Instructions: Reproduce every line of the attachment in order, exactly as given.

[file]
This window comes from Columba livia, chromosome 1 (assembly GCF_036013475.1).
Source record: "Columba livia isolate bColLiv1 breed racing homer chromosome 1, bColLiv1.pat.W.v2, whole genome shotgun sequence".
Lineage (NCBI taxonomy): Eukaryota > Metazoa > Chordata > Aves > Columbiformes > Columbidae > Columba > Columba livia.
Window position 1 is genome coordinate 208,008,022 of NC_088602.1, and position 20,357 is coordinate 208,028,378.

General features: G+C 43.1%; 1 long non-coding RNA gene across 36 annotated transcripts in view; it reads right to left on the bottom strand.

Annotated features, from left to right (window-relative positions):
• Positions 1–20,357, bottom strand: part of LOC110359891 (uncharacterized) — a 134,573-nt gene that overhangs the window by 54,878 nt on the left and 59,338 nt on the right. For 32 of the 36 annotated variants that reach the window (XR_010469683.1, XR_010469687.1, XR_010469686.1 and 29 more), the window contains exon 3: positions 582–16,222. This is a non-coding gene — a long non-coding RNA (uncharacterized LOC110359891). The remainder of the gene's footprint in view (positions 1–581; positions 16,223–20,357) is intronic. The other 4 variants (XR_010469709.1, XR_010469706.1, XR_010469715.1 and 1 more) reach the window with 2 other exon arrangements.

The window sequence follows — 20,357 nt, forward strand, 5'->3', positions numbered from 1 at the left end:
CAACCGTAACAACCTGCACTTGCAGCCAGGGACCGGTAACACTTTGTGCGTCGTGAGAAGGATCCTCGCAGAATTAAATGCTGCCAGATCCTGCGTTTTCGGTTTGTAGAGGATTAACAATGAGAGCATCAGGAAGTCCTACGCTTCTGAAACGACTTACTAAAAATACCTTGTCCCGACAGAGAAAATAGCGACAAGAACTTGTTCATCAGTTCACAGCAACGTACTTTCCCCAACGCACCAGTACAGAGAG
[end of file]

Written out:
This window comes from Columba livia, chromosome 1 (assembly GCF_036013475.1).
Source record: "Columba livia isolate bColLiv1 breed racing homer chromosome 1, bColLiv1.pat.W.v2, whole genome shotgun sequence".
Lineage (NCBI taxonomy): Eukaryota > Metazoa > Chordata > Aves > Columbiformes > Columbidae > Columba > Columba livia.
Window position 1 is genome coordinate 208,008,022 of NC_088602.1, and position 20,357 is coordinate 208,028,378.

General features: G+C 43.1%; 1 long non-coding RNA gene across 36 annotated transcripts in view; it reads right to left on the bottom strand.

Annotated features, from left to right (window-relative positions):
• Positions 1–20,357, bottom strand: part of LOC110359891 (uncharacterized) — a 134,573-nt gene that overhangs the window by 54,878 nt on the left and 59,338 nt on the right. For 32 of the 36 annotated variants that reach the window (XR_010469683.1, XR_010469687.1, XR_010469686.1 and 29 more), the window contains exon 3: positions 582–16,222. This is a non-coding gene — a long non-coding RNA (uncharacterized LOC110359891). The remainder of the gene's footprint in view (positions 1–581; positions 16,223–20,357) is intronic. The other 4 variants (XR_010469709.1, XR_010469706.1, XR_010469715.1 and 1 more) reach the window with 2 other exon arrangements.

The window sequence follows — 20,357 nt, forward strand, 5'->3', positions numbered from 1 at the left end:
CAACCGTAACAACCTGCACTTGCAGCCAGGGACCGGTAACACTTTGTGCGTCGTGAGAAGGATCCTCGCAGAATTAAATGCTGCCAGATCCTGCGTTTTCGGTTTGTAGAGGATTAACAATGAGAGCATCAGGAAGTCCTACGCTTCTGAAACGACTTACTAAAAATACCTTGTCCCGACAGAGAAAATAGCGACAAGAACTTGTTCATCAGTTCACAGCAACGTACTTTCCCCAACGCACCAGTACAGAGAG